After landing on the short end of an April Colorado Court of Appeals ruling in the long-running effort to fire the police officers who beat Michael DeHerrera a decade before, in April 2009, the City of Denver has decided to petition the state's highest court to hear the case.
It's the city's last shot. If Denver does nothing, police officers Randy Murr and Devin Sparks would be eligible for rehiring plus ten years' worth of back pay. Granted, the latter would likely be diminished by the amount of cash they'd earned in the interim — and a settlement is much more probable than the prospect of either ever wearing a Denver Police Department badge again.
Should the Colorado Supreme Court decline to hear the case, or choose to do so but decide against Denver, the city wouldn't be in a worse spot than it is right now. And if it wins, it not only would save a major chunk of change, but also strengthen its ability to punish miscreant employees...which makes this move worth the gamble.
In the meantime, though, the controversial case remains a prime example of the system run amok. And it all started over a trip to the bathroom.
On April 4, 2009, as described in the "Findings of Fact" section of a February 2013 Civil Service Commission order regarding Murr and Sparks, DeHerrera and a companion, Shawn Johnson, caused a stir at 5 Degrees, a now-defunct club in LoDo, when both tried to use the women's restroom. Bouncers subsequently escorted both men outside, where they encountered Murr, who was working security at the venue in an off-duty capacity. Murr asked DeHerrera and Johnson to leave, prompting physical contact of some sort, though witnesses couldn't agree on who did the pushing, shoving and/or striking.
In any event, Johnson was subsequently taken to the ground by one Gabriel Esquibel at Murr's instruction. Meanwhile, DeHerrera phoned his father, a Pueblo County Sheriff's deputy. But the conversation was interrupted when Sparks, who arrived after the original incident, got physical with DeHerrera in an extreme way. The reason, the document suggests, is that Murr told Sparks that DeHerrera had punched him earlier and needed to go to jail.
Afterward, Sparks insisted that he'd gone after DeHerrera in response to aggressive movement and resistance on the latter's part — actions not on view in video captured on a nearby HALO camera. Likewise, Murr told investigators that he'd seen DeHerrera try to hit Sparks, contradicting the visual evidence.
Here's the clip, courtesy of Complete Colorado:
The incident was major news for months — and it blew up even bigger in August 2010, when Manager of Safety Ron Perea determined that Sparks and Murr should be suspended for three days without pay but not fired for their actions.
This conclusion was so reviled by a significant and vocal percentage of the public that Perea subsequently resigned. Then, in March 2011, new Manager of Safety Charley Garcia fired Murr and Sparks, but they appealed the decision, and a hearing panel sided with them. Why? Because the cops had already accepted Perea's punishment (by not appealing the decision during a prescribed period), Garcia's move to sack them for the same offense represented the equivalent of double jeopardy.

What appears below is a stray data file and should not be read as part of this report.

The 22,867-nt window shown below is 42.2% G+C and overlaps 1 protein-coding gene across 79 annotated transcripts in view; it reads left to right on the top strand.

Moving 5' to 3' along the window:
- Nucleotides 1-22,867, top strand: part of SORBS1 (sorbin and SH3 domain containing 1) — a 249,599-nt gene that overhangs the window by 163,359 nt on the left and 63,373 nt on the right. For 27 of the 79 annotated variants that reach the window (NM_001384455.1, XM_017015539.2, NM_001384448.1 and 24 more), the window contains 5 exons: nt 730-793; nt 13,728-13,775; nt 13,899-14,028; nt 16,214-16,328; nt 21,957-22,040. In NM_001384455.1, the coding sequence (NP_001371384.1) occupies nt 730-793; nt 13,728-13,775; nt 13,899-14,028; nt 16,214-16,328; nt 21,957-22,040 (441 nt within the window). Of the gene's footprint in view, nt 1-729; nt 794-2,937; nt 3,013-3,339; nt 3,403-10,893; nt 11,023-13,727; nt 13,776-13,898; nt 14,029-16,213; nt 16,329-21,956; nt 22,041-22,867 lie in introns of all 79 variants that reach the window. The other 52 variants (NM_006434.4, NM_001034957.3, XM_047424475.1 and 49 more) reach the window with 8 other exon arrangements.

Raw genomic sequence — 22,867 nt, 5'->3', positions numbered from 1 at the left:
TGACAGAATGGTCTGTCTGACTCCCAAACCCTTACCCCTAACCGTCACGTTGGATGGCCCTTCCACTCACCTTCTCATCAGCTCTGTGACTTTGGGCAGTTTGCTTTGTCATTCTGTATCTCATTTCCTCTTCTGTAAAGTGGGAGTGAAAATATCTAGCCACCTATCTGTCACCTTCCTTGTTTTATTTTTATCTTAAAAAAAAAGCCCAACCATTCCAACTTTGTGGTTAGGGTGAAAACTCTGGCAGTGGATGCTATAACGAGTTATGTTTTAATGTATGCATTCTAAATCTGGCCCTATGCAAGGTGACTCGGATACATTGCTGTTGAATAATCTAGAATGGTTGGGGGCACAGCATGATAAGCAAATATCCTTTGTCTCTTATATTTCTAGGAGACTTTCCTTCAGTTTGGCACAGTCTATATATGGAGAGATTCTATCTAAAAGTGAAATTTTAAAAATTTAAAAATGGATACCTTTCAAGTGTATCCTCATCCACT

DeHerrera's September 2011 comments to Westword about these developments ring with irony today. "I knew it would be a long process," he told us, "but everything seemed so clear. The video speaks for itself, so we thought everything was laid out for things to happen smoothly and efficiently."
Hardly. The February 2013 Civil Service Commission report essentially re-fired Sparks but reversed Murr's dismissal. That prompted an appeal by the Manager of Safety's office, and in December 2013, the commission supported Garcia's right to fire the officers despite their acceptance of the suspension because he had acted "within a reasonable period of time" and his actions were prompted by "new and material evidence."
In response, Murr and Sparks headed to Denver District Court, where the case ground forward over the course of four-plus years. Finally, in November 2017, the district court affirmed the Manager of Safety's actions. But the officers remained unsatisfied, turning to the Colorado Court of Appeals, which flipped the script again.
According to the appeals court's ruling released in April, Murr and Sparks "argue that appellee the Civil Service Commission of the City and County of Denver...erroneously interpreted the Charter of the City and County of Denver...to grant the Manager of Safety...implied authority to reopen their disciplinary matter, rescind the discipline previously imposed, and order more severe penalties, all after the order became final and the time for appealing it had expired." The simple conclusion of the three-judge panel that considered the dispute: "We agree with the officers."
Denver responded to the decision with a statement that said, in part: "The City is extremely disappointed and shocked by the Court of Appeals ruling, which effectively overrules previous decisions in its favor by the Denver District Court and Denver’s Civil Service Commission. The City can seek rehearing by the entire Court of Appeals or ask the Colorado Supreme Court to review the decision, but at this point the City Attorney’s Office, the Department of Public Safety, and Denver Police Department still need to confer about next steps."
After conferring, the City of Denver asked that the Court of Appeals as a whole (it consists of 22 judges) reconsider the panel's conclusions. After this request was rejected, the only options left were to accept the panel's decision and settle the case...or turn to the Colorado Supreme Court.
Denver opted for the latter. A formal request for a state supreme court hearing is expected to be submitted before June 20, further prolonging the pursuit of justice — if that's even possible anymore.
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